It seems that one of feminists favorite pastimes is complaining about sexism in popular media. When no one watches a TV show, feminists remain silent. Yet once the shows hits, feminists suddenly find offense with something. This happened to HBO’s Game of Thrones.
When the show debuted in 2011, it received praise and high ratings. Many people, however, knew little about the show and less about the novels. Five years later, the phrases “winter is coming” and “you know nothing, Jon Snow” are pop culture lexicon.
In came the feminists.
Last season began their uproar, primarily over the Jamie and Cersi Lannister sex, or as feminists called it “rape,” scene. The outrage continued as feminists apparently went back through the previous seasons and took note of every instance of violence against women (they conveniently missed the show’s violence against men). This reached its zenith several weeks ago with the off-screen rape of feminist favorite Sansa Stark.
Of all the violence depicted on the show, this scene was the tamest as the only thing the audience saw was Rasmay Bolton rip open the back of Sansa’s dress. The camera cuts to Reek (Theon Greyjoy) weeping as he is forced to watch his torturer rape Sansa. We see nothing of the act. Yet the reaction from feminists was as if the show depicted a snuff scene.
Dozens of articles, blog posts, and tweets about misognyny erupted from feminists. They were infuriated that there is so much violence against women on the show, particularly so much rape (again, they never noticed the more frequent violence against men).
Martin, the writer and creator of the novels that spawned the show, addressed these “complaints” in an Entertainment Weekly interview. When asked why there is violence against women in the books and on the show (but again, no question about the violence against men), Martin gave the perfect response. I will quote it in full:
The books reflect a patriarchal society based on the Middle Ages. The Middle Ages were not a time of sexual egalitarianism. It was very classist, dividing people into three classes. And they had strong ideas about the roles of women. One of the charges against Joan of Arc that got her burned at the stake was that she wore men’s clothing—that was not a small thing. There were, of course, some strong and competent women. It still doesn’t change the nature of the society. And if you look at the books, my heroes and viewpoint characters are all misfits. They’re outliers. They don’t fit the roles society has for them. They’re ‘cripples, bastards, and broken things‘—a dwarf, a fat guy who can’t fight, a bastard, and women who don’t fit comfortably into the roles society has for them (though there are also those who do—like Sansa and Catelyn).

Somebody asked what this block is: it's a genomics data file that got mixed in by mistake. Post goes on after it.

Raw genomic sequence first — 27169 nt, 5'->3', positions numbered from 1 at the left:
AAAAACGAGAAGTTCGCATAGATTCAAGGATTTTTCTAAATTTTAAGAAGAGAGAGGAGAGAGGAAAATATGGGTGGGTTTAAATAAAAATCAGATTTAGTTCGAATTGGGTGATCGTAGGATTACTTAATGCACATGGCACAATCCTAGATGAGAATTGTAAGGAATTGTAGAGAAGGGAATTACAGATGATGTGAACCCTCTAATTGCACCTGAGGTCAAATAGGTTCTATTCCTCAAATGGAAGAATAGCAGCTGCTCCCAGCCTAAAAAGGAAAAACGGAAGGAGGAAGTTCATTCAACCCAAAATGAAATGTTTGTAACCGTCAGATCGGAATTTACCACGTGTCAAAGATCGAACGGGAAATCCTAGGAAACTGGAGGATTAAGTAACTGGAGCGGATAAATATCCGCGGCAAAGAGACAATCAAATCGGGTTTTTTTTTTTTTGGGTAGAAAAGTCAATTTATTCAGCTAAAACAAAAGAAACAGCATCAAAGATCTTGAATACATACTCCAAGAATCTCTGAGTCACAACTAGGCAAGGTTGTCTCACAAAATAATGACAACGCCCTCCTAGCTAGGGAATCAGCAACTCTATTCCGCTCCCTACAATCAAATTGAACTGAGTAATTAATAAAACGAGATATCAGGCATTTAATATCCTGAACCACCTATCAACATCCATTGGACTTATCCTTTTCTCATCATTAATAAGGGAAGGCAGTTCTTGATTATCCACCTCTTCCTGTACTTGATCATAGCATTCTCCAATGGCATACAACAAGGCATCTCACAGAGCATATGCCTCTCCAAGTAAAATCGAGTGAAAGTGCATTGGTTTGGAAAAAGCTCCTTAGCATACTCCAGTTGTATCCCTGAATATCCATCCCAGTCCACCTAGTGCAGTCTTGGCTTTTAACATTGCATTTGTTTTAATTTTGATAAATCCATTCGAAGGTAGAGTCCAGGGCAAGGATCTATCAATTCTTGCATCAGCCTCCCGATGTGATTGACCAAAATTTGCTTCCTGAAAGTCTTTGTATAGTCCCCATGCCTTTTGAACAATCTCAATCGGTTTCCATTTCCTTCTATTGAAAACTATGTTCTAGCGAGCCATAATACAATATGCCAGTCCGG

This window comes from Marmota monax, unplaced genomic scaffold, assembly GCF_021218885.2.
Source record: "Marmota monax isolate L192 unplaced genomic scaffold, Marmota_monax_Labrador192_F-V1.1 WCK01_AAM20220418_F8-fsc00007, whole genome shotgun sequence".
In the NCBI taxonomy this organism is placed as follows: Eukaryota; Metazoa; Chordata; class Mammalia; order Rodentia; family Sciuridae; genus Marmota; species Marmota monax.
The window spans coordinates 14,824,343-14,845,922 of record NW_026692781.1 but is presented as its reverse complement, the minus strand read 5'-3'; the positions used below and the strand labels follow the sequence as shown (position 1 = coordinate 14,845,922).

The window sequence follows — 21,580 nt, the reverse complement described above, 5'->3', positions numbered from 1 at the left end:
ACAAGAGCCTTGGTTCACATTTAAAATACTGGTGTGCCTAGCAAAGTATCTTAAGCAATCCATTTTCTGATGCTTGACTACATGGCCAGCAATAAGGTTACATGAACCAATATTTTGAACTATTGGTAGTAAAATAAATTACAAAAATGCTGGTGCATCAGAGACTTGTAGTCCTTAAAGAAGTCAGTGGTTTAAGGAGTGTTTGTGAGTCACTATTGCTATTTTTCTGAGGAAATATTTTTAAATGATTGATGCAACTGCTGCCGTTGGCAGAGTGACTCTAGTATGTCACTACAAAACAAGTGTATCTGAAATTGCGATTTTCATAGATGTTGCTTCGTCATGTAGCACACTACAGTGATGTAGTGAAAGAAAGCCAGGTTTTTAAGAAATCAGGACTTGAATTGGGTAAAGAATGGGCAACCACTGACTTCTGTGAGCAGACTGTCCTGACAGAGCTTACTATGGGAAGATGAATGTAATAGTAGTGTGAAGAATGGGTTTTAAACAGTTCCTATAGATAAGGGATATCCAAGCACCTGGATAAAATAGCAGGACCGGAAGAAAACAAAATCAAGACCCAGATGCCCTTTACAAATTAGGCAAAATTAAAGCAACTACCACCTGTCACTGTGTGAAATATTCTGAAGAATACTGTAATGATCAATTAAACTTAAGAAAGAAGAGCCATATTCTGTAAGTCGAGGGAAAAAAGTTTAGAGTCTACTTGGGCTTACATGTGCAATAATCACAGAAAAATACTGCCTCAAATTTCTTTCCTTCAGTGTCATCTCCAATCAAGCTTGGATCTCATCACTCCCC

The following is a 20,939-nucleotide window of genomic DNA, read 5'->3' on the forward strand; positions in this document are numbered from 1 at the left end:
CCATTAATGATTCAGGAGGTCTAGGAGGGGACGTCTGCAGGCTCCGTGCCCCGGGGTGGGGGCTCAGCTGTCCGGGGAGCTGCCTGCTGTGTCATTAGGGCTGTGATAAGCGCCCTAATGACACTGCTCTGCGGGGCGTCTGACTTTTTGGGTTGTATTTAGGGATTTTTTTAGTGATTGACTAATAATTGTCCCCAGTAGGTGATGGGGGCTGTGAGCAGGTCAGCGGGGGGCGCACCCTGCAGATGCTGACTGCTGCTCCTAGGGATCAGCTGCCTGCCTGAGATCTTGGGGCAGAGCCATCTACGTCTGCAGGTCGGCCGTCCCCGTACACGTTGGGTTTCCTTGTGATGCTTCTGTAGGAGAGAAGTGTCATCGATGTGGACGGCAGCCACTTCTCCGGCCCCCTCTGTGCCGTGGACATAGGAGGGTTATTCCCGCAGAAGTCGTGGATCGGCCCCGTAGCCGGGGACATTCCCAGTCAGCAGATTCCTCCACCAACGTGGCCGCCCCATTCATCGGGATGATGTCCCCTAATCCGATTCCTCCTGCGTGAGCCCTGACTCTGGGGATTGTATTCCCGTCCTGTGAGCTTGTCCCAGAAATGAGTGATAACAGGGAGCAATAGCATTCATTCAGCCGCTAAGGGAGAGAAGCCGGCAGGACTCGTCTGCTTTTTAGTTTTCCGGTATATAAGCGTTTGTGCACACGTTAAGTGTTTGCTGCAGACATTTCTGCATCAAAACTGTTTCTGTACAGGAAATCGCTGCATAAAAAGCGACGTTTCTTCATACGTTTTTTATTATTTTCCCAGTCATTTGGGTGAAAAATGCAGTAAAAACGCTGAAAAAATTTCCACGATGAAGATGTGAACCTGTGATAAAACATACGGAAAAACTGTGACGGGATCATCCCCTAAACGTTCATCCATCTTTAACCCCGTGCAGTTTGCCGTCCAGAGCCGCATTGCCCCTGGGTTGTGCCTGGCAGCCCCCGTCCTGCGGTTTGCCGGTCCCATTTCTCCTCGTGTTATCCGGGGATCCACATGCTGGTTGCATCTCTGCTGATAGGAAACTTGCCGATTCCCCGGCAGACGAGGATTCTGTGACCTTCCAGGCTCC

Now there are people who will say to that, ‘Well, he’s not writing history, he’s writing fantasy—he put in dragons, he should have made an egalitarian society.’ Just because you put in dragons doesn’t mean you can put in anything you want. If pigs could fly, then that’s your book. But that doesn’t mean you also want people walking on their hands instead of their feet. If you’re going to do [a fantasy element], it’s best to only do one of them, or a few. I wanted my books to be strongly grounded in history and to show what medieval society was like, and I was also reacting to a lot of fantasy fiction. Most stories depict what I call the ‘Disneyland Middle Ages’—there are princes and princesses and knights in shining armor, but they didn’t want to show what those societies meant and how they functioned.
I have millions of women readers who love the books, who come up to me and tell me they love the female characters. Some love Arya, some love Dany, some love Sansa, some love Brienne, some love Cersei—there’s thousands of women who love Cersei despite her obvious flaws. It’s a complicated argument. To be non-sexist, does that mean you need to portray an egalitarian society? That’s not in our history; it’s something for science fiction. And 21st century America isn’t egalitarian, either. There are still barriers against women. It’s better than what it was. It’s not Mad Men any more, which was in my lifetime.
And then there’s the whole issue of sexual violence, which I’ve been criticized for as well. I’m writing about war, which what almost all epic fantasy is about. But if you’re going to write about war, and you just want to include all the cool battles and heroes killing a lot of orcs and things like that and you don’t portray [sexual violence], then there’s something fundamentally dishonest about that. Rape, unfortunately, is still a part of war today. It’s not a strong testament to the human race, but I don’t think we should pretend it doesn’t exist.
I want to portray struggle. Drama comes out of conflict. If you portray a utopia, then you probably wrote a pretty boring book.
How sad that Martin had to explain to feminists how storytelling works.